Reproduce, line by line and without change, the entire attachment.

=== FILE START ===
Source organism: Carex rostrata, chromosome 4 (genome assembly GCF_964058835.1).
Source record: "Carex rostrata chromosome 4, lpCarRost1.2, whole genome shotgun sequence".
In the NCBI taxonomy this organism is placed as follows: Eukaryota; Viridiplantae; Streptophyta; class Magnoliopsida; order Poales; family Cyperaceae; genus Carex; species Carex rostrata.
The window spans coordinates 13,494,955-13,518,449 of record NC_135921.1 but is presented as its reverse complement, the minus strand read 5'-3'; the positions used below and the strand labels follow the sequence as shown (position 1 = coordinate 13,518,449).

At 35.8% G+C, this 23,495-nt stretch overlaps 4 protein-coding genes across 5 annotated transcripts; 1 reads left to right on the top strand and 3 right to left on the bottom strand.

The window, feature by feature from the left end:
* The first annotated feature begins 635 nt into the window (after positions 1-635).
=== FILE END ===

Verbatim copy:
Source organism: Carex rostrata, chromosome 4 (genome assembly GCF_964058835.1).
Source record: "Carex rostrata chromosome 4, lpCarRost1.2, whole genome shotgun sequence".
In the NCBI taxonomy this organism is placed as follows: Eukaryota; Viridiplantae; Streptophyta; class Magnoliopsida; order Poales; family Cyperaceae; genus Carex; species Carex rostrata.
The window spans coordinates 13,494,955-13,518,449 of record NC_135921.1 but is presented as its reverse complement, the minus strand read 5'-3'; the positions used below and the strand labels follow the sequence as shown (position 1 = coordinate 13,518,449).

At 35.8% G+C, this 23,495-nt stretch overlaps 4 protein-coding genes across 5 annotated transcripts; 1 reads left to right on the top strand and 3 right to left on the bottom strand.

The window, feature by feature from the left end:
* The first annotated feature begins 635 nt into the window (after positions 1-635).